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Balkans Task Force (BTF)
Situation Report No. 2

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Wednesday, 12 May 1999
  • During the recent meeting of European Union Environment Ministers, several delegations expressed concern over the environmental implication of NATO’s bombing campaign.

  • Scientific and environmental groups across the Balkans and the Swiss-based Worldwide Fund for Nature have expressed deep concern over potential ecological effects of the NATO bombing.

  • Around 780’000 refugees have fled to neighboring countries. 36’000 have been evacuated to other parts of Europe, North America and Australia, but 423’000 remain in Albania, 241’000 in the former Yugoslav Republic of Macedonia, 63’000 in Montenegro and 18’000 in Bosnia and Herzegovina as of 11 May.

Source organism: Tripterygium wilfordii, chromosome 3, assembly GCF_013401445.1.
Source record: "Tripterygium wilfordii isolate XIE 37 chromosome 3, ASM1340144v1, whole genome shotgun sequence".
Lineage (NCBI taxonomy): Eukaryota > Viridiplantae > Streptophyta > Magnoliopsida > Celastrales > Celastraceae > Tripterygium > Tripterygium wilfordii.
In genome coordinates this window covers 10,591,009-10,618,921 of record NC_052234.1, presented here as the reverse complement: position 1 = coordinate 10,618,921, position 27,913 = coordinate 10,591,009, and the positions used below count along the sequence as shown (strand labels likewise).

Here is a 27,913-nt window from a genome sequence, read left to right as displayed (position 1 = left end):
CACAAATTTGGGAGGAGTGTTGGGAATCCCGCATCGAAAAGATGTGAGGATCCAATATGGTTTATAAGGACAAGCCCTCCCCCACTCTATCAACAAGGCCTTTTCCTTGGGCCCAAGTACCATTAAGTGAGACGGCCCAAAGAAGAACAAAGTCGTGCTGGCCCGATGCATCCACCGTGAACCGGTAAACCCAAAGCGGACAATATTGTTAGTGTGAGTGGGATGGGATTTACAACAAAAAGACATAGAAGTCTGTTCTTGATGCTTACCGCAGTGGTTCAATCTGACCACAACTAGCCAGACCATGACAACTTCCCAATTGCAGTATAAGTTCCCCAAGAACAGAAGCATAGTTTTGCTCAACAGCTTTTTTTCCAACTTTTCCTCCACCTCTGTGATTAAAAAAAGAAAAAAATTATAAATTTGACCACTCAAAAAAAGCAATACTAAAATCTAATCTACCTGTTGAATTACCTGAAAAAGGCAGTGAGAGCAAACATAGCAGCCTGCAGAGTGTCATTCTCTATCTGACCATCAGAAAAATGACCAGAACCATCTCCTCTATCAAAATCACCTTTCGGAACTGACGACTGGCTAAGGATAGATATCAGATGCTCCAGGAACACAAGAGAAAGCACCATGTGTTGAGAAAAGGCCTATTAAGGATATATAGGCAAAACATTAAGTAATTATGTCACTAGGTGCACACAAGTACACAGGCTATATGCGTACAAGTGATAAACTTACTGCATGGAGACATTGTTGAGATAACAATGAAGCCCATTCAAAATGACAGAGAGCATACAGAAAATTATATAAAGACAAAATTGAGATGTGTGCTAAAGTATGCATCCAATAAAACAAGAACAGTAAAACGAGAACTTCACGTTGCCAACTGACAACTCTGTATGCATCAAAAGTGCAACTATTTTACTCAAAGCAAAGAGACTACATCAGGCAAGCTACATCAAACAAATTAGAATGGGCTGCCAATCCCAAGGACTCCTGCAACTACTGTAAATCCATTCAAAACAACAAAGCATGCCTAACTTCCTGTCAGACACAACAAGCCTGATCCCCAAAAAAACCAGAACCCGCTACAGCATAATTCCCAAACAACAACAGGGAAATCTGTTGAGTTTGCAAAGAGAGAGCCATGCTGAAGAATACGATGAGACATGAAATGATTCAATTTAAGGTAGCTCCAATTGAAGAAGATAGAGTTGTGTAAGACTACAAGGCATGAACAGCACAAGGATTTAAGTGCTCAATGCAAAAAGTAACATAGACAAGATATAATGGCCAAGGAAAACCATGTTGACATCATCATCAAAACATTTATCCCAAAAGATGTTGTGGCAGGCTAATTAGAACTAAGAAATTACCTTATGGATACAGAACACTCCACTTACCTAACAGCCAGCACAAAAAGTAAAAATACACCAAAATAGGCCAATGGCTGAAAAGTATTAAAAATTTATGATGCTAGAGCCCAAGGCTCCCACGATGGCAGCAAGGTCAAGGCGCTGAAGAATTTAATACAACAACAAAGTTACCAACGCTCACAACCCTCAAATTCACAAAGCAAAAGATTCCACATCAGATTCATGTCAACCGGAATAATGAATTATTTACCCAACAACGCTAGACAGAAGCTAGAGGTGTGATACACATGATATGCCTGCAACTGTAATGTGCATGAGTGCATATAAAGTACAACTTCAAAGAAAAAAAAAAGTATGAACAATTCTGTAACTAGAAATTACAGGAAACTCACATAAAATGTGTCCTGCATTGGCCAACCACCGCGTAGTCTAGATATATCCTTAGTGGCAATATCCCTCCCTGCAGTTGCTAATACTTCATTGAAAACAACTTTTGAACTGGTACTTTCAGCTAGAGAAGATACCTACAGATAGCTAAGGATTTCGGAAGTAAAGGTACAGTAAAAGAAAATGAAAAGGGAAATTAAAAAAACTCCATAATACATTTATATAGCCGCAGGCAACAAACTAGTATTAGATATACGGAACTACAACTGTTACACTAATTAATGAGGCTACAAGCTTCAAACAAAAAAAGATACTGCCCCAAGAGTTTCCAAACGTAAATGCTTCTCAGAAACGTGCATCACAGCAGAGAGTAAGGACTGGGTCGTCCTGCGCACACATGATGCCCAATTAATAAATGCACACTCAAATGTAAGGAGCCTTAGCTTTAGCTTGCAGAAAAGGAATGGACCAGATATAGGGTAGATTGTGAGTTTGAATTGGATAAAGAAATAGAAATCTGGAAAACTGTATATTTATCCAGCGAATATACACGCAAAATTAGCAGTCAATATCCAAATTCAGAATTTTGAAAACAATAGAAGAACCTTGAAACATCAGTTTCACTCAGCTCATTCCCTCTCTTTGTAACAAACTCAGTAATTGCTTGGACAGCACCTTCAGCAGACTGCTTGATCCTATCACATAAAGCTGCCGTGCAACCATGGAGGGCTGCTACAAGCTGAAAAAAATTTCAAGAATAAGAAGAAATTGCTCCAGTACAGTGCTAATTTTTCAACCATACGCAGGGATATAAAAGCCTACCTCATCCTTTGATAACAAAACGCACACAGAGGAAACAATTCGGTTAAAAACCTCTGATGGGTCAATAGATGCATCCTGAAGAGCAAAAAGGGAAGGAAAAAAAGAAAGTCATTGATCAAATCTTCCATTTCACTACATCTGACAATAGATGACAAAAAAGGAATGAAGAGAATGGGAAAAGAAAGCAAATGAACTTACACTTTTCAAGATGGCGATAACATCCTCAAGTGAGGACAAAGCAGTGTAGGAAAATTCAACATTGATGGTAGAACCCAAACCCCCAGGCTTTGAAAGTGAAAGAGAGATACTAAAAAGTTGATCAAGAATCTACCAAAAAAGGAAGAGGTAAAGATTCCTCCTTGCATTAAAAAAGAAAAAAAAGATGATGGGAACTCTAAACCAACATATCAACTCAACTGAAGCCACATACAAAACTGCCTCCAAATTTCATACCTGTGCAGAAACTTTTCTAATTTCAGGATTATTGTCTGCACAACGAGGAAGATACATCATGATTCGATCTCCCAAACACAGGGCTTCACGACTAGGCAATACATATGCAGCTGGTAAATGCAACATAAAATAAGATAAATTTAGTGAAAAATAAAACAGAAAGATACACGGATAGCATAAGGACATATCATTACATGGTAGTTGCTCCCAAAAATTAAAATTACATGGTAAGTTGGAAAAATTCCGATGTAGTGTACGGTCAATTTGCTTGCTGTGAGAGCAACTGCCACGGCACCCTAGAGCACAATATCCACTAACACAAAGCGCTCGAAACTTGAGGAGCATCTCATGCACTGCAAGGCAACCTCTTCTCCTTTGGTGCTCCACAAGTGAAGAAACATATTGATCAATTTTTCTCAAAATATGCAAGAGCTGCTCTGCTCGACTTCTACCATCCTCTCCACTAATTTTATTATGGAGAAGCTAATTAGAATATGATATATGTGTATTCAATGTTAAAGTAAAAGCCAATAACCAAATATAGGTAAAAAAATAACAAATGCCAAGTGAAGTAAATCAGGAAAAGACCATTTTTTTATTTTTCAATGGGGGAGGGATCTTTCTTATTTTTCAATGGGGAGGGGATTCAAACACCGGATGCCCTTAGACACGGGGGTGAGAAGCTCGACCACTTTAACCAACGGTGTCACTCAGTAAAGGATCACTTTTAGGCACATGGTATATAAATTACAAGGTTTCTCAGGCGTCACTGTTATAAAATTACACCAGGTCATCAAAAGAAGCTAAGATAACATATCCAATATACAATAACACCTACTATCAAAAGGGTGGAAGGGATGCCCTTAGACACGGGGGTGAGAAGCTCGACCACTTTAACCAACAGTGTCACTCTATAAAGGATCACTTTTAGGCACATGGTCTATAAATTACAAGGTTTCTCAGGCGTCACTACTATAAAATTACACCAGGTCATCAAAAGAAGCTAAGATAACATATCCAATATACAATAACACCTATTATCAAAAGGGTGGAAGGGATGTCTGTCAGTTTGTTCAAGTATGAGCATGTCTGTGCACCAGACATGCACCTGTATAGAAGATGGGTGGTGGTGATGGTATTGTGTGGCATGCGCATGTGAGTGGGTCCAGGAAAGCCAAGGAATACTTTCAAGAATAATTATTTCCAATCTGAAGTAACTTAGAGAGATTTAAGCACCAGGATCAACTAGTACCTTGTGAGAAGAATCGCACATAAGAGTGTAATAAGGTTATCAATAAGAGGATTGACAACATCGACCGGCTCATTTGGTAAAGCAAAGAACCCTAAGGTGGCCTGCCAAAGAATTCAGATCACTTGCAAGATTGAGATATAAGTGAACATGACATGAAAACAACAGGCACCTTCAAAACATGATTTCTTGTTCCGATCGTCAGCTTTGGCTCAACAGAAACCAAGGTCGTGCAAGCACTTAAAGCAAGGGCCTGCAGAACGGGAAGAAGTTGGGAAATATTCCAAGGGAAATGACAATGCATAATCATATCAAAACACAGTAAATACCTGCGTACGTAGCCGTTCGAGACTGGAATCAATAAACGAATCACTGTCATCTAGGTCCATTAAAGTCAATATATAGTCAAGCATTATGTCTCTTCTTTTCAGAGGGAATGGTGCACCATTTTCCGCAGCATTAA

• Since NATO bombardments began, Romania has carried out complex monitoring activities for both air and water quality, which indicate a lack of trans-boundary impacts up to now.

  • The Bulgarian Ministry of Environment is also constantly monitoring the status of the environment, without noting any impact to date.

Major Developments

The difficulty of obtaining clear and verifiable information from within the Federal Republic of Yugoslavia (FRY) has already been mentioned; however, the main sources of reported environmental pollution are targeted oil refineries, factories, chemical plants (including fertilizer and pharmaceutical plants), oil and fuel depots.

  • Since 5 April, portable air control stations have been analyzing the air in Bulgaria along the Yugoslav border. The monitoring system includes 74 stations in 37 centers.1

  • Measures of some gas pollutants were taken in Romania, in the trans-boundary area with Yugoslavia and were correlated with information regarding the prognosis for air movement. The investigations do not show exceedance of the Romanian maximum admissible concentrations. No acid rain has been recorded.2

1. Bulgaria Environmental Ministry, 4/30/99.
2. Ministry of Waters, Forests and Environmental Protection, Bucarest, Romania, 5/10/99.
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